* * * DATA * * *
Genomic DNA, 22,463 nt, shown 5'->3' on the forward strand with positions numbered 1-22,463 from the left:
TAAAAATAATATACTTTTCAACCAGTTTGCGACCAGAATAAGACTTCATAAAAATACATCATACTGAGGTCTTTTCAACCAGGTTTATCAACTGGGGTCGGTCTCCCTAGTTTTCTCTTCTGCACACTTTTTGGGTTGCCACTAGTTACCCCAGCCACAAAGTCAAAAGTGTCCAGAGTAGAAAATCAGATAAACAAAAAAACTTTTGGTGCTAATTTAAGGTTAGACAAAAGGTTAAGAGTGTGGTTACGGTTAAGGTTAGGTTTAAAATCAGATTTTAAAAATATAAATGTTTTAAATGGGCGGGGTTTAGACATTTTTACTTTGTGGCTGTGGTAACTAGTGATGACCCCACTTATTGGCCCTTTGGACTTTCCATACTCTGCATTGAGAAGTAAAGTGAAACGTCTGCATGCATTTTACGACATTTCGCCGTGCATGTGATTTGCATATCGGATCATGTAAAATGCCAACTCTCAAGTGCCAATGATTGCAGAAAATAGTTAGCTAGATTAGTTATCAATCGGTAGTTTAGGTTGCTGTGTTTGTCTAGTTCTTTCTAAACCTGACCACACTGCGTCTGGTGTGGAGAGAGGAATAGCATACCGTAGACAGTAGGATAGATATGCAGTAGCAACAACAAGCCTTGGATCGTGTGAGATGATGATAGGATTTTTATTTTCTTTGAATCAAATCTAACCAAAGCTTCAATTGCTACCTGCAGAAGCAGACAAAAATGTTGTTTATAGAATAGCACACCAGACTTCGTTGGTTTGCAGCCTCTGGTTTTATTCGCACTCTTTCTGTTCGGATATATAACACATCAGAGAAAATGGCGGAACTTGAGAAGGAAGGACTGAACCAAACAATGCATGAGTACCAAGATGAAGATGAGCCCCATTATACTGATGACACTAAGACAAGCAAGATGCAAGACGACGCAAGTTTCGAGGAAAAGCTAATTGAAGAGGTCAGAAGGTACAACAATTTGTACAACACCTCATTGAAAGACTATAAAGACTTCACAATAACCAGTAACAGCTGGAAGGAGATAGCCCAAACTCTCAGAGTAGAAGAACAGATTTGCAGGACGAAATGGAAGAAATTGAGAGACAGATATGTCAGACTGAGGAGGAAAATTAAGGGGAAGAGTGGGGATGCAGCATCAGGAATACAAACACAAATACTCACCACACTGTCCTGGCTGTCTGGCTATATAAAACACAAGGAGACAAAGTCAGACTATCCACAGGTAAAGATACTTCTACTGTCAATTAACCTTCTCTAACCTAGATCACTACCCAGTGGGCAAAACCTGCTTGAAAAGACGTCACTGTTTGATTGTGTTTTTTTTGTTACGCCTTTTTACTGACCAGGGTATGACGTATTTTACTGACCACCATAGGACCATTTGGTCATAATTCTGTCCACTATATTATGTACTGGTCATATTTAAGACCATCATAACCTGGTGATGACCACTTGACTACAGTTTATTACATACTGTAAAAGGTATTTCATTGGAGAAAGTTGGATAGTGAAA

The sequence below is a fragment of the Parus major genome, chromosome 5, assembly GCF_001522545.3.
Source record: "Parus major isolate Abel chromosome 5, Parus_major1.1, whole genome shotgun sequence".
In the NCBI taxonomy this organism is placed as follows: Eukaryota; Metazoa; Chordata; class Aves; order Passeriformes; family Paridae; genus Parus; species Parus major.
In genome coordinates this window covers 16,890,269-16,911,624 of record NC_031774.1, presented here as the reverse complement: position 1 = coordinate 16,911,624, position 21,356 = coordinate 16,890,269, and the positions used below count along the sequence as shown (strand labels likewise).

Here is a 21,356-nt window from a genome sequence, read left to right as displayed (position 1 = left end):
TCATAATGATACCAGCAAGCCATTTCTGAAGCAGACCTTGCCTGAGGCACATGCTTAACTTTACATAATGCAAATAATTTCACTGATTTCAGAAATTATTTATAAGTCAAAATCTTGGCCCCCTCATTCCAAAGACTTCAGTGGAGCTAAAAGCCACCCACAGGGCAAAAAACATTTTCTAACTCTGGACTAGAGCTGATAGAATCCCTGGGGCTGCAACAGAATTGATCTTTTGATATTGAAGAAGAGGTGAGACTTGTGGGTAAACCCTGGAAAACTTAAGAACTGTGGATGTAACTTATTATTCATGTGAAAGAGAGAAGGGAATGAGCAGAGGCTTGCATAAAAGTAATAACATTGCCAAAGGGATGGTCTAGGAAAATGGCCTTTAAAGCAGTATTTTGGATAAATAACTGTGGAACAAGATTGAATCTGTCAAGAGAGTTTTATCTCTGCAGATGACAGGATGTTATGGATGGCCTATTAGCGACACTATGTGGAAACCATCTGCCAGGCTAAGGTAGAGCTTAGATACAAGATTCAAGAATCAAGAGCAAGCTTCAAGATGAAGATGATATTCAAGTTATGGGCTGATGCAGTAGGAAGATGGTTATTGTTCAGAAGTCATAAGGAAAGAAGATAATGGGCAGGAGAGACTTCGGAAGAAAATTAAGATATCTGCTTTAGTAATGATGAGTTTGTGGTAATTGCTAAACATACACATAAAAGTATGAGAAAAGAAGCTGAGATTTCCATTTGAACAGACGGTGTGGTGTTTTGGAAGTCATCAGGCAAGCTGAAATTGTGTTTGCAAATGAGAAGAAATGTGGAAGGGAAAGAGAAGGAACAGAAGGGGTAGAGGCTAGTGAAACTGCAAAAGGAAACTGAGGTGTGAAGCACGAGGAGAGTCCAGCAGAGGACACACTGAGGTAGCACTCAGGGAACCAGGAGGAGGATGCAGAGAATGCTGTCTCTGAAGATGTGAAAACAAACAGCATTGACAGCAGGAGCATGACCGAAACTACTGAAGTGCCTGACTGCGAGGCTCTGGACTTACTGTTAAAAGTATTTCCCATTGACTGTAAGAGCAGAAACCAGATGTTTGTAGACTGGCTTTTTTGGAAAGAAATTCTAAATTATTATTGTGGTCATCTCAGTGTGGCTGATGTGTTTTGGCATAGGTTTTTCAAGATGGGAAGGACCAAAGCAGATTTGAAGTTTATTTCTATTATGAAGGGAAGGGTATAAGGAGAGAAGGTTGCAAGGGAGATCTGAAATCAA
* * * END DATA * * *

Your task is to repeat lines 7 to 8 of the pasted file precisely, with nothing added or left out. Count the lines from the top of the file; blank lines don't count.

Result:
Here is a 21,356-nt window from a genome sequence, read left to right as displayed (position 1 = left end):
TCATAATGATACCAGCAAGCCATTTCTGAAGCAGACCTTGCCTGAGGCACATGCTTAACTTTACATAATGCAAATAATTTCACTGATTTCAGAAATTATTTATAAGTCAAAATCTTGGCCCCCTCATTCCAAAGACTTCAGTGGAGCTAAAAGCCACCCACAGGGCAAAAAACATTTTCTAACTCTGGACTAGAGCTGATAGAATCCCTGGGGCTGCAACAGAATTGATCTTTTGATATTGAAGAAGAGGTGAGACTTGTGGGTAAACCCTGGAAAACTTAAGAACTGTGGATGTAACTTATTATTCATGTGAAAGAGAGAAGGGAATGAGCAGAGGCTTGCATAAAAGTAATAACATTGCCAAAGGGATGGTCTAGGAAAATGGCCTTTAAAGCAGTATTTTGGATAAATAACTGTGGAACAAGATTGAATCTGTCAAGAGAGTTTTATCTCTGCAGATGACAGGATGTTATGGATGGCCTATTAGCGACACTATGTGGAAACCATCTGCCAGGCTAAGGTAGAGCTTAGATACAAGATTCAAGAATCAAGAGCAAGCTTCAAGATGAAGATGATATTCAAGTTATGGGCTGATGCAGTAGGAAGATGGTTATTGTTCAGAAGTCATAAGGAAAGAAGATAATGGGCAGGAGAGACTTCGGAAGAAAATTAAGATATCTGCTTTAGTAATGATGAGTTTGTGGTAATTGCTAAACATACACATAAAAGTATGAGAAAAGAAGCTGAGATTTCCATTTGAACAGACGGTGTGGTGTTTTGGAAGTCATCAGGCAAGCTGAAATTGTGTTTGCAAATGAGAAGAAATGTGGAAGGGAAAGAGAAGGAACAGAAGGGGTAGAGGCTAGTGAAACTGCAAAAGGAAACTGAGGTGTGAAGCACGAGGAGAGTCCAGCAGAGGACACACTGAGGTAGCACTCAGGGAACCAGGAGGAGGATGCAGAGAATGCTGTCTCTGAAGATGTGAAAACAAACAGCATTGACAGCAGGAGCATGACCGAAACTACTGAAGTGCCTGACTGCGAGGCTCTGGACTTACTGTTAAAAGTATTTCCCATTGACTGTAAGAGCAGAAACCAGATGTTTGTAGACTGGCTTTTTTGGAAAGAAATTCTAAATTATTATTGTGGTCATCTCAGTGTGGCTGATGTGTTTTGGCATAGGTTTTTCAAGATGGGAAGGACCAAAGCAGATTTGAAGTTTATTTCTATTATGAAGGGAAGGGTATAAGGAGAGAAGGTTGCAAGGGAGATCTGAAATCAA